I joke that in the past month in addition to being a ministry consultant, writer, mother and spouse I am now also the principal, gym coach, cafeteria worker, guidance counselor and two grade level teachers at our new home school set up. But really, it’s no joke. This is taxing work, making hourly and sometimes minute by minute decisions about the household’s thriving around the clock. Part of the brain science behind creating habits and schedules is that habits put certain things on autopilot so that the brain is not taxed by ordinary, daily activities. Many of our habits and rhythms have been thrown out the window and we are creating new ones but figuring what’s best and how to do it take time. Even with an engaged partner it’s exhausting and my single and solo parent friends feel the compression of this weight doubly. 


My consulting already required Zoom and conference calls–blessedly not all my ministry partners are local, instead they are spread across time zones. Add to it my local partners that now want to connect over these channels. And now my children not only rely on Zoom for their academic acceleration (which let’s be honest is more like a holding pattern or preventing a slide) but they also rely on it to get much needed social connection with friends. They need this connection to still feel like they are connected and whole people. I get it. I make happy hour with girlfriends a weekly priori


All these virtual meetings are a lot to remember, juggle and make happen. It’s why I decided three weeks into this new life that while the whole country was shifting to essential workers only, I was going to shift into essential meetings only. I am not interested in winning the medal for doing the most in quarantine. Each week I ask what meetings are essential to our thriving? Economically, emotionally, spiritually. Those are the meetings we attend–only what is essential to those areas of thriving. Anything else can wait. This is not the time for us to take on new, more, extra. This is essential time.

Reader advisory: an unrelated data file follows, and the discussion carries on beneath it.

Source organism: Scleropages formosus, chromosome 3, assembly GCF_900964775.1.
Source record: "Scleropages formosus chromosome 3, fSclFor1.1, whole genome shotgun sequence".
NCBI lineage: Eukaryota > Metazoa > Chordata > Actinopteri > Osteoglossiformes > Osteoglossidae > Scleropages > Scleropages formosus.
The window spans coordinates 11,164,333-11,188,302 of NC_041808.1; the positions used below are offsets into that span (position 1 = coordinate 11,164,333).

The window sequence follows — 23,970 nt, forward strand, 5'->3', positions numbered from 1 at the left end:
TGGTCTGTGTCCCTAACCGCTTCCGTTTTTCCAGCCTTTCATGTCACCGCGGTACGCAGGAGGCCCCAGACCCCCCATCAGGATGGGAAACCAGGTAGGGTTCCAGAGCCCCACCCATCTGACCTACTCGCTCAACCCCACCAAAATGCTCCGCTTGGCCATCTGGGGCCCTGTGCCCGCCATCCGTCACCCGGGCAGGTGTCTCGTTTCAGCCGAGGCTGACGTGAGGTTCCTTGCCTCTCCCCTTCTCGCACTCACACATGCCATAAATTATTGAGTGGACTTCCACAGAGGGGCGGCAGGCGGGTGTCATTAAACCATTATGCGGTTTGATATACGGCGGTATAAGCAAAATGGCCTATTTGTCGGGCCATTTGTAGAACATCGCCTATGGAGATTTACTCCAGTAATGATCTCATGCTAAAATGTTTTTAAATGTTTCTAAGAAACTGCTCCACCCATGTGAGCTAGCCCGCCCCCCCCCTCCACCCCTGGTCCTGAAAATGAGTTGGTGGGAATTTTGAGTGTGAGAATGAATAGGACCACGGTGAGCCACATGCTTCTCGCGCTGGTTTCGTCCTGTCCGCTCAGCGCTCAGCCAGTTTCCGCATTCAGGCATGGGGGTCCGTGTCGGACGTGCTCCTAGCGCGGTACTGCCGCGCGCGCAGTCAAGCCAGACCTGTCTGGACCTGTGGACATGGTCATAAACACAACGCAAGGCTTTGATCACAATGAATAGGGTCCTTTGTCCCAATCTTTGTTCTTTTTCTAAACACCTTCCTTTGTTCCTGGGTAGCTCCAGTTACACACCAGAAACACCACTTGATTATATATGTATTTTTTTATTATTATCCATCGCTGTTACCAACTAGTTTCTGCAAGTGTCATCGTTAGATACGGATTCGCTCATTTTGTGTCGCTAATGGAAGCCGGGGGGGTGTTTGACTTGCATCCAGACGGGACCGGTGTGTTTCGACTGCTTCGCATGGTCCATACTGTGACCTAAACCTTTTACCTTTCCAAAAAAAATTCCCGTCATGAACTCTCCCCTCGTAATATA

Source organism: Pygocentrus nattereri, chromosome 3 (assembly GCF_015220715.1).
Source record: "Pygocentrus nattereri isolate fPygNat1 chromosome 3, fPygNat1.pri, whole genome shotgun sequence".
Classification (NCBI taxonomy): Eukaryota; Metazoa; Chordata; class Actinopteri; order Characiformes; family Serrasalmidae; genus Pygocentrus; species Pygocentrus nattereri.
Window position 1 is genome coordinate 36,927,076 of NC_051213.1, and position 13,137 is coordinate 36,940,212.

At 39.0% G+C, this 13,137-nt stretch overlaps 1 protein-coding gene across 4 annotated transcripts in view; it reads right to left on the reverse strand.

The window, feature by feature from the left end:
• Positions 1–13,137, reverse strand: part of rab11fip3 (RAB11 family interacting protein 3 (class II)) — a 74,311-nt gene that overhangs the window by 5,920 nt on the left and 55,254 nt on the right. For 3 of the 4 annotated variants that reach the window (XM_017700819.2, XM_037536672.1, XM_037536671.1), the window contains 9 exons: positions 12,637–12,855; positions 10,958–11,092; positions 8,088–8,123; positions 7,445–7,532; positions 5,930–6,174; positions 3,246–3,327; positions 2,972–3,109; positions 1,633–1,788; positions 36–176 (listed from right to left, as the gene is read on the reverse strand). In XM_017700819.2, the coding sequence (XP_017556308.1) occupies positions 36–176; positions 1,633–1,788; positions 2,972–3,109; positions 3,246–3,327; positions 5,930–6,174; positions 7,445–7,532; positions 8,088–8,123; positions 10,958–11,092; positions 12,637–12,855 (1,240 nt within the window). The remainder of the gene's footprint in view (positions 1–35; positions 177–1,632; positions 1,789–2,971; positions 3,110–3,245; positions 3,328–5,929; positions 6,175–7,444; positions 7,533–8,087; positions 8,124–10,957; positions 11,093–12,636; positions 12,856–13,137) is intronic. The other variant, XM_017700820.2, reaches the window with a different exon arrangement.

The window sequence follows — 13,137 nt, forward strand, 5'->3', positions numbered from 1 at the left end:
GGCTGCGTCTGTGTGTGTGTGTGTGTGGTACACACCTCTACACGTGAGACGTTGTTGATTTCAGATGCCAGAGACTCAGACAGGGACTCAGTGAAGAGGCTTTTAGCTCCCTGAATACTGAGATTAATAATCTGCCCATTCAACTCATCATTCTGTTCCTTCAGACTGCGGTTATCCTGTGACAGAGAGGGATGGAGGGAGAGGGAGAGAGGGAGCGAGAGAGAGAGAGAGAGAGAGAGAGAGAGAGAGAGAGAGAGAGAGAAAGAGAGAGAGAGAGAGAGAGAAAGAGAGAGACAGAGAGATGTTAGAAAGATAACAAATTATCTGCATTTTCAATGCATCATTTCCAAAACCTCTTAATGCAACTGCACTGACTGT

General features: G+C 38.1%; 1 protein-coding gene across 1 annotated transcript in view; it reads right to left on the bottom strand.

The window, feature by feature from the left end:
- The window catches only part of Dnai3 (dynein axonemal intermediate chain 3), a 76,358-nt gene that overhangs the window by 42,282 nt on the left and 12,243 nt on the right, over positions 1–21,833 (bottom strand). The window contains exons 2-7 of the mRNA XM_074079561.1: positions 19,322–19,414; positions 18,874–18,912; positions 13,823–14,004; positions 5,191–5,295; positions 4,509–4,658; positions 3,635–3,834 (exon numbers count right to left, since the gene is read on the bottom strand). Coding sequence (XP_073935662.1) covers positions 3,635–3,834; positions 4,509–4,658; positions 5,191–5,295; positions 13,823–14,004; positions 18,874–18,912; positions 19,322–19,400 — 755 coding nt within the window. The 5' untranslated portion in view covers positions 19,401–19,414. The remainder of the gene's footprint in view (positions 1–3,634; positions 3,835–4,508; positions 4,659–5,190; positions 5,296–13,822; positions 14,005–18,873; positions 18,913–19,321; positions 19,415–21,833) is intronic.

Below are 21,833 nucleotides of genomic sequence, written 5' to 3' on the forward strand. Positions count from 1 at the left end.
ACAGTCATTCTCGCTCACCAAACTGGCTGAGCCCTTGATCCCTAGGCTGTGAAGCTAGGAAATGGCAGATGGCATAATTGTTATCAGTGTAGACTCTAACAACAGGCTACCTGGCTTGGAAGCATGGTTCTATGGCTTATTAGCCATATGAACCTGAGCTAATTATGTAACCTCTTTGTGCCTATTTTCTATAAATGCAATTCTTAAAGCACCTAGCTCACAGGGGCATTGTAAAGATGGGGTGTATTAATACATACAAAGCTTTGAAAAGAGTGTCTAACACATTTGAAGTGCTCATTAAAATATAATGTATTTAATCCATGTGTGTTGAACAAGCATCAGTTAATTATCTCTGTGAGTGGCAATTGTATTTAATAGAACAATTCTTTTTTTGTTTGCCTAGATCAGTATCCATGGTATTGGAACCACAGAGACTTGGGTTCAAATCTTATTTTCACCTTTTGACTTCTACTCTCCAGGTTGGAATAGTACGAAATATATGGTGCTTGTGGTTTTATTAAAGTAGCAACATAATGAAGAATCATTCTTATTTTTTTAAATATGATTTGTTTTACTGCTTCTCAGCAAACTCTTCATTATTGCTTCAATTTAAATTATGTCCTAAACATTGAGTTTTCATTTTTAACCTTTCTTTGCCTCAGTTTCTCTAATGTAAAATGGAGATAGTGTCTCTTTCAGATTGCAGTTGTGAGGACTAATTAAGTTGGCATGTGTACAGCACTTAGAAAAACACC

Our emotions are taxed from the abrupt shift from everything we once knew as normal to a new normal, carved into the small island of our home. Our spirits are taxed from processing all the change, for trying to construct meaning and purpose at a rapid pace. If it is a time for essential workers only, then it’s time for essential work only, essential meetings only. The Christian tradition shapes the year around liturgical season–liturgical time. It insists that the rhythm of our year be shaped by the rhythm of our faith stories and our spirits, that each season demands something different from us as faithful people. Essential time mirrors the same ideas, that this time demands something outside the demands of the secular calendar, an invitation for learning and growth, for shaping our priorities towards what is holy. And not all my Zoom meetings meet this criteria.


We are not slackers when we practice discernment and have boundaries. This is acknowledging all the ways in which our systems–biological, mental, social, interpersonal–are taxed and giving ourselves some space. Not just space in the schedule but in our brain, in our spirit. This is utilizing the tools of discernment to listen not just to our schedule but our spirit, creating a schedule that reflects the deep and tender needs of our spirits right now.

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